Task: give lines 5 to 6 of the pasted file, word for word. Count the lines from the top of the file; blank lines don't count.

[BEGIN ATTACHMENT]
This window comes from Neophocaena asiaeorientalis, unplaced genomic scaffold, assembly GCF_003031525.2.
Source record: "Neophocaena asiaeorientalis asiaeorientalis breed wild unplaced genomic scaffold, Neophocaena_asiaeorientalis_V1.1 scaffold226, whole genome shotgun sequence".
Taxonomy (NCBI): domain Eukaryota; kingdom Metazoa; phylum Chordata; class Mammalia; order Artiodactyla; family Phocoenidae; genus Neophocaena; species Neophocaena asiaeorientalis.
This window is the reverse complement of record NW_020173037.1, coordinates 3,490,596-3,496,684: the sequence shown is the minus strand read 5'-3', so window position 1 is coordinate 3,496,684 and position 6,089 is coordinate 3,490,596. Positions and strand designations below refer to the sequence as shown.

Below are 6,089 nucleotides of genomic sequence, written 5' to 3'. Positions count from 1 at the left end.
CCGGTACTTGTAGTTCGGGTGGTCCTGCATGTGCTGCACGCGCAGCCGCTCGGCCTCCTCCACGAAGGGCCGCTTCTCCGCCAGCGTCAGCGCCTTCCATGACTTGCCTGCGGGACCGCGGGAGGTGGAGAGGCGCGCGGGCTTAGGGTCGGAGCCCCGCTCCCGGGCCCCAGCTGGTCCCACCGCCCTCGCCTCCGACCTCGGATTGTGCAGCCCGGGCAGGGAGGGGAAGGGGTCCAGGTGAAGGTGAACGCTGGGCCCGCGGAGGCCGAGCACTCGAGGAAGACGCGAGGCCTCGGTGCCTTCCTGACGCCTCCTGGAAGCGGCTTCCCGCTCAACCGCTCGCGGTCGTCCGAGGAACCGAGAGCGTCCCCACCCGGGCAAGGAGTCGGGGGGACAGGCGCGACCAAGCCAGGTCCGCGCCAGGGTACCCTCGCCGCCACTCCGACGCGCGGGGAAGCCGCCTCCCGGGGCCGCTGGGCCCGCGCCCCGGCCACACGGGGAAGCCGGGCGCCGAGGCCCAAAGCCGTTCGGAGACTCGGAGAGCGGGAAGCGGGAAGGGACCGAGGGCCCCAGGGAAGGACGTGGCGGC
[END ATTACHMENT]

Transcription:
Below are 6,089 nucleotides of genomic sequence, written 5' to 3'. Positions count from 1 at the left end.
CCGGTACTTGTAGTTCGGGTGGTCCTGCATGTGCTGCACGCGCAGCCGCTCGGCCTCCTCCACGAAGGGCCGCTTCTCCGCCAGCGTCAGCGCCTTCCATGACTTGCCTGCGGGACCGCGGGAGGTGGAGAGGCGCGCGGGCTTAGGGTCGGAGCCCCGCTCCCGGGCCCCAGCTGGTCCCACCGCCCTCGCCTCCGACCTCGGATTGTGCAGCCCGGGCAGGGAGGGGAAGGGGTCCAGGTGAAGGTGAACGCTGGGCCCGCGGAGGCCGAGCACTCGAGGAAGACGCGAGGCCTCGGTGCCTTCCTGACGCCTCCTGGAAGCGGCTTCCCGCTCAACCGCTCGCGGTCGTCCGAGGAACCGAGAGCGTCCCCACCCGGGCAAGGAGTCGGGGGGACAGGCGCGACCAAGCCAGGTCCGCGCCAGGGTACCCTCGCCGCCACTCCGACGCGCGGGGAAGCCGCCTCCCGGGGCCGCTGGGCCCGCGCCCCGGCCACACGGGGAAGCCGGGCGCCGAGGCCCAAAGCCGTTCGGAGACTCGGAGAGCGGGAAGCGGGAAGGGACCGAGGGCCCCAGGGAAGGACGTGGCGGC